11 year-old Marley Dias loves getting lost in a good book. She's been a voracious reader since she first picked up a book at 9 months old and has traveled all over the world in her imagination, from India and Ireland to outer space.
But about a year ago, Marley realized that something was missing from the "magical" world of books: characters who looked like her. "All the books that I was reading had white boys and dogs as the main characters. And I was pretty sick of it," the fifth grader told TODAY.
Marley's solution: collecting 1,000 books about black girls to donate to schools in need. With the help of her mom, grassroots activist Dr. Janice Johnson Dias, Marley launched the #1000BlackGirlBooks campaign to diversify children's literature.
Marley "was like, 'We should collect these books. And we should give 'em to everybody. And everyone should read them,'" Janice recalled. "So I said, 'Okay, so how many books?' She was like, 'A thousand books.'...And we thought we were being hyperbolic."
In fact, Marley has already amassed over 7,000 books, including 1,600 that she delivered in person to her mother's former school in Jamaica last March. This summer, Marley is partnering with the White House and the Department of Education for her own book tour, visiting schools across the country to introduce other kids to the stories and authors of color she loves.
"I want them to understand that these voices matter and that there's not just one experience that people can learn from," Marley said.
To celebrate the achievements of this little girl who changed the world with a number, here's a list ofseven things you might not know about Marley Dias:
Marley's best memories of the #1000BlackGirlBooks campaign so far are attending BET's "Black Girls Rock" and visiting her mom's hometown in Jamaica.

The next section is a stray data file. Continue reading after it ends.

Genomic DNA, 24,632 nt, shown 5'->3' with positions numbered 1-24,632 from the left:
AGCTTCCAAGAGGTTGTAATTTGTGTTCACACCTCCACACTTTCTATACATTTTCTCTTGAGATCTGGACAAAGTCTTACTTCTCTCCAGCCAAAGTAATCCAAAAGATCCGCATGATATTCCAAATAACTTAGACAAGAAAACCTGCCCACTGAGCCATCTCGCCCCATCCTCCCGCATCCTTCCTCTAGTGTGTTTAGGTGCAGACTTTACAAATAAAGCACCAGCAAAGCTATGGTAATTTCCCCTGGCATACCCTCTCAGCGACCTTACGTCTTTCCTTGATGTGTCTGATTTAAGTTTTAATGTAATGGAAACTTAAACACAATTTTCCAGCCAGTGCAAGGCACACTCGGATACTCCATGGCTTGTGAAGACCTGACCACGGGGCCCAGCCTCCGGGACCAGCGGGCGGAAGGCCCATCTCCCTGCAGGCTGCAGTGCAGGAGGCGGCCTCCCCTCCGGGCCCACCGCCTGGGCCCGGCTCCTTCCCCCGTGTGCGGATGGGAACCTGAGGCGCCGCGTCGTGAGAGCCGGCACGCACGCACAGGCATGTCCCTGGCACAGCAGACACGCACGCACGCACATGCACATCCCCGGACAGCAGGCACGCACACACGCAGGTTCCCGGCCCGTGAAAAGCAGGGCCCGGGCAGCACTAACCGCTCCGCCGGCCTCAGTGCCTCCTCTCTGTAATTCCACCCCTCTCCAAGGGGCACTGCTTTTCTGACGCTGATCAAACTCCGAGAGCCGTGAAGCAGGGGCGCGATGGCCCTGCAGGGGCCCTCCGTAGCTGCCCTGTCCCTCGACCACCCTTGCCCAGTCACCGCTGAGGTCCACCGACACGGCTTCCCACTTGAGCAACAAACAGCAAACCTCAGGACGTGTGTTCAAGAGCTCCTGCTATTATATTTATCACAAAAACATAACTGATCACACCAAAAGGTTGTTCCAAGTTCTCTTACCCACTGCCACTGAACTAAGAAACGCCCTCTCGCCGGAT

The coolest library she's been to is the American Reading Company, which organizes books by difficulty level or subject instead of by age. ("Because you don't have to be 11 years old to read sixth grade books!" said Marley.)
She's grateful to her dad for "teaching me to solve my problems and apologize to people" (right on, Marley!) and to her mom for showing her "how to handle stress when I don't know what's going on or...when I don't have control over the situation."
Marley is a big fan of actress Marsai Martin from Black-ish, who joined her on the first stop of her book tour, and writer-director Ava Duvernay.
Marley created her own interpretative dance called the "Marley Rock" for a dance-and-donate event in Cambridge, Mass. "It's a cute, fun dance that's not too complicated," she explained.
Her favorite summer tradition is Super Camp, where she learns about her ancestry and hangs out with her camp friend, Chloe, who Marley says is "a very talented artist."
When Marley grows up (even more), she wants to start and edit her own magazine. But she won't be too busy to help other activists: she hopes to "motivate them to start their own successful projects that change the world."
If you'd like to donate books to the #1000BlackGirlBooks campaign, please send them to the GrassROOTS Community Foundation, 59 Main Street, Suite 323, West Orange, NJ 07052.
This piece originally appeared on TODAY.com.